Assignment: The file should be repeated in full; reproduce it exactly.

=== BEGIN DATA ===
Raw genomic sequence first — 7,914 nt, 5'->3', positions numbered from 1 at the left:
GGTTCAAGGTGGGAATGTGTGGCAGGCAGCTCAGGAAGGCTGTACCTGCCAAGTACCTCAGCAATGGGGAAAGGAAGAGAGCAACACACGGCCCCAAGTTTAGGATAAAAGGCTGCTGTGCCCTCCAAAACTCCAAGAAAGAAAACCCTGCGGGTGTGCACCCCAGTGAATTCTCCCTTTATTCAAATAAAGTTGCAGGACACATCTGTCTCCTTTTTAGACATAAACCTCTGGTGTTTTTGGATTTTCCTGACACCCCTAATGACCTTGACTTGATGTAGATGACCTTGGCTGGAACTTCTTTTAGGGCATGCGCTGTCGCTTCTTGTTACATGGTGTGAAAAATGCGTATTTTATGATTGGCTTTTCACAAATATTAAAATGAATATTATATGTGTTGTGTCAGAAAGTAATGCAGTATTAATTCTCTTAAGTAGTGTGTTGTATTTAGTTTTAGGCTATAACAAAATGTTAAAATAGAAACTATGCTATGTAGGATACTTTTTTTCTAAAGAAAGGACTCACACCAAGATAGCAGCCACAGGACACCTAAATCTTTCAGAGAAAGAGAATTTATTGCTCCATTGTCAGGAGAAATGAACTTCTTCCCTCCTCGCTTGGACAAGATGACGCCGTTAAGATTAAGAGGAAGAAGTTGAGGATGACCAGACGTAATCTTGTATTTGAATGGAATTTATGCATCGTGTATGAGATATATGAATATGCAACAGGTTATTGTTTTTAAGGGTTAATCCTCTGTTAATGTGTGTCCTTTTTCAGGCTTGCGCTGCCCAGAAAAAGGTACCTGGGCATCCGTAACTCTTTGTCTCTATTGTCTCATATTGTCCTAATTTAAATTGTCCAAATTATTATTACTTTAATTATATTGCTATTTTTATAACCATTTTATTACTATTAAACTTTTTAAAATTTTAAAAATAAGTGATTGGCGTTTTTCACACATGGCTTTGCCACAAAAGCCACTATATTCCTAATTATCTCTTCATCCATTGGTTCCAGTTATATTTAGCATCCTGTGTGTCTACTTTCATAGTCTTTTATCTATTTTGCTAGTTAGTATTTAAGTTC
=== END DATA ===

Raw genomic sequence first — 7,914 nt, 5'->3', positions numbered from 1 at the left:
GGTTCAAGGTGGGAATGTGTGGCAGGCAGCTCAGGAAGGCTGTACCTGCCAAGTACCTCAGCAATGGGGAAAGGAAGAGAGCAACACACGGCCCCAAGTTTAGGATAAAAGGCTGCTGTGCCCTCCAAAACTCCAAGAAAGAAAACCCTGCGGGTGTGCACCCCAGTGAATTCTCCCTTTATTCAAATAAAGTTGCAGGACACATCTGTCTCCTTTTTAGACATAAACCTCTGGTGTTTTTGGATTTTCCTGACACCCCTAATGACCTTGACTTGATGTAGATGACCTTGGCTGGAACTTCTTTTAGGGCATGCGCTGTCGCTTCTTGTTACATGGTGTGAAAAATGCGTATTTTATGATTGGCTTTTCACAAATATTAAAATGAATATTATATGTGTTGTGTCAGAAAGTAATGCAGTATTAATTCTCTTAAGTAGTGTGTTGTATTTAGTTTTAGGCTATAACAAAATGTTAAAATAGAAACTATGCTATGTAGGATACTTTTTTTCTAAAGAAAGGACTCACACCAAGATAGCAGCCACAGGACACCTAAATCTTTCAGAGAAAGAGAATTTATTGCTCCATTGTCAGGAGAAATGAACTTCTTCCCTCCTCGCTTGGACAAGATGACGCCGTTAAGATTAAGAGGAAGAAGTTGAGGATGACCAGACGTAATCTTGTATTTGAATGGAATTTATGCATCGTGTATGAGATATATGAATATGCAACAGGTTATTGTTTTTAAGGGTTAATCCTCTGTTAATGTGTGTCCTTTTTCAGGCTTGCGCTGCCCAGAAAAAGGTACCTGGGCATCCGTAACTCTTTGTCTCTATTGTCTCATATTGTCCTAATTTAAATTGTCCAAATTATTATTACTTTAATTATATTGCTATTTTTATAACCATTTTATTACTATTAAACTTTTTAAAATTTTAAAAATAAGTGATTGGCGTTTTTCACACATGGCTTTGCCACAAAAGCCACTATATTCCTAATTATCTCTTCATCCATTGGTTCCAGTTATATTTAGCATCCTGTGTGTCTACTTTCATAGTCTTTTATCTATTTTGCTAGTTAGTATTTAAGTTC